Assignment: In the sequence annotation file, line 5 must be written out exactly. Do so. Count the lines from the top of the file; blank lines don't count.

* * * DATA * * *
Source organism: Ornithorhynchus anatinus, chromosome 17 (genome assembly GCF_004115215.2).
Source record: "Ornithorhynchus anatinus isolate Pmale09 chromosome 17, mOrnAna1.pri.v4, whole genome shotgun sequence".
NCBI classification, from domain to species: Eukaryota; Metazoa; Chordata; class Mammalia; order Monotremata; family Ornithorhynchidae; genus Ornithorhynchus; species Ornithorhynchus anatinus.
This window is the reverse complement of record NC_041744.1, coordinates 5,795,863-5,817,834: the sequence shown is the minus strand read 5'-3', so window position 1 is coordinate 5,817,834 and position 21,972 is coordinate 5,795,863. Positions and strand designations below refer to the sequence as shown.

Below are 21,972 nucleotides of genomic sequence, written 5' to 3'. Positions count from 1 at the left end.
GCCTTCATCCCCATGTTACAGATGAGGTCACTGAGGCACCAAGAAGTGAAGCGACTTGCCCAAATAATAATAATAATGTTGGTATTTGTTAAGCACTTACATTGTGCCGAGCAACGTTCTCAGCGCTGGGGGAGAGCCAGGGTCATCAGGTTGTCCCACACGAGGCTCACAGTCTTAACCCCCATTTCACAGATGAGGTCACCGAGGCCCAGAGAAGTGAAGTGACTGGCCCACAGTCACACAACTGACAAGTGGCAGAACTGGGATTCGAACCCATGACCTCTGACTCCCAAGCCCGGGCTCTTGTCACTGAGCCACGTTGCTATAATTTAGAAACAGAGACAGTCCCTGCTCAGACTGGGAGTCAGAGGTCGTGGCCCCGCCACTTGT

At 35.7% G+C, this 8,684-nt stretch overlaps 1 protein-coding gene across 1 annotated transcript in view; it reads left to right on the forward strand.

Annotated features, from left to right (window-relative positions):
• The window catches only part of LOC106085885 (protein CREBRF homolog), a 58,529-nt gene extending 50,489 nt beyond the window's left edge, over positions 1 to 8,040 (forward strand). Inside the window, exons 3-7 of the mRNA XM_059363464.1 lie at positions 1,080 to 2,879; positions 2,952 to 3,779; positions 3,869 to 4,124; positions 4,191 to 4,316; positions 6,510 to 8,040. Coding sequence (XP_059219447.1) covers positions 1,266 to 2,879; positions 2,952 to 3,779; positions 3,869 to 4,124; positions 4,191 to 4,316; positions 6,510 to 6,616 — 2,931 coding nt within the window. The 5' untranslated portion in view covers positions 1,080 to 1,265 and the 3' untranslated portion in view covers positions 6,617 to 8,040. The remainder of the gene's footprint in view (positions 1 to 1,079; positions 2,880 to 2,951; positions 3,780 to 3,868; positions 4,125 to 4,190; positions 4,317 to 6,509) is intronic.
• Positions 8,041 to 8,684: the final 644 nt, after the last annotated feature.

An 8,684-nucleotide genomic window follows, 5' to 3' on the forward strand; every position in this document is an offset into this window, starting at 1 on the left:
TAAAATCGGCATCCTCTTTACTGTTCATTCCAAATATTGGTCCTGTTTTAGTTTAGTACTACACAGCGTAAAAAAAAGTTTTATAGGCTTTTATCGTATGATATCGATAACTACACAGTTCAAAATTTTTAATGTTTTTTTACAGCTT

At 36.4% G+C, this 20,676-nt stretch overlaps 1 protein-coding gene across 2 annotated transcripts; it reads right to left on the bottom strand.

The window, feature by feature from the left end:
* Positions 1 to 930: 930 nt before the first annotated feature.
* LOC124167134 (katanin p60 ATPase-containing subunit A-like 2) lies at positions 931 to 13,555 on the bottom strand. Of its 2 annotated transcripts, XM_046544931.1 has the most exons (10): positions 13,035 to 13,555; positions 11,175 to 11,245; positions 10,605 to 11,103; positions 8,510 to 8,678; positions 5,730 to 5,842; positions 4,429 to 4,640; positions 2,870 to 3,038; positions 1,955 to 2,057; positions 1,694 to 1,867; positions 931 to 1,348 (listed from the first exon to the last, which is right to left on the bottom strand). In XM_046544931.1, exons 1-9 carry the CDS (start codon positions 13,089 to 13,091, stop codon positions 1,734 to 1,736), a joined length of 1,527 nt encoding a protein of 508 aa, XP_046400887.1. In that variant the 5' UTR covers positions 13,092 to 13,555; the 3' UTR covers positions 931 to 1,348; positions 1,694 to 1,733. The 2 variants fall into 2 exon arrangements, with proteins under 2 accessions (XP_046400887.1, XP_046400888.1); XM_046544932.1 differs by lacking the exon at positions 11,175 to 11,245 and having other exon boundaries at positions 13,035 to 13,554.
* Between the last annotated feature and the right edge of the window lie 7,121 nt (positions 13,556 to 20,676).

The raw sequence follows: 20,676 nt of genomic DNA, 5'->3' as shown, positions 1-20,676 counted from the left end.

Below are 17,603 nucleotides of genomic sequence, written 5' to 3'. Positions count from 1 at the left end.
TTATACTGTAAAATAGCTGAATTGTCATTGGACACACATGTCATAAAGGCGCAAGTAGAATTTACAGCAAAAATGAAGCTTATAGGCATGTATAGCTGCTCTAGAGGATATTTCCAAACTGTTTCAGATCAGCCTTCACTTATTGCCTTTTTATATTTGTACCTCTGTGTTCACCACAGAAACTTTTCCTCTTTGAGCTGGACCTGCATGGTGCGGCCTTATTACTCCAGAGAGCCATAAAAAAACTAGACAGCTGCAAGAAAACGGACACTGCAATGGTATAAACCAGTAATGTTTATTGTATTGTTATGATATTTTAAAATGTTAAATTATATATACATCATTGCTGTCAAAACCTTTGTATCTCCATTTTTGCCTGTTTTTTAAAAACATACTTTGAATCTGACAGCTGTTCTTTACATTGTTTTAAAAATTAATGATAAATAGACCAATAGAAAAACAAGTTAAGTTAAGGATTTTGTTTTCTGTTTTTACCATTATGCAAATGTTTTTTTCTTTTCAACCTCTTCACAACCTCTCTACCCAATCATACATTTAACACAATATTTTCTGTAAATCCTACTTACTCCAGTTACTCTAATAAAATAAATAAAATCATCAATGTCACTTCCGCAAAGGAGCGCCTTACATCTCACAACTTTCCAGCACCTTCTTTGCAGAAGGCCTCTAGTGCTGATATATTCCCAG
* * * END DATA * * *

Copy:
Below are 21,972 nucleotides of genomic sequence, written 5' to 3'. Positions count from 1 at the left end.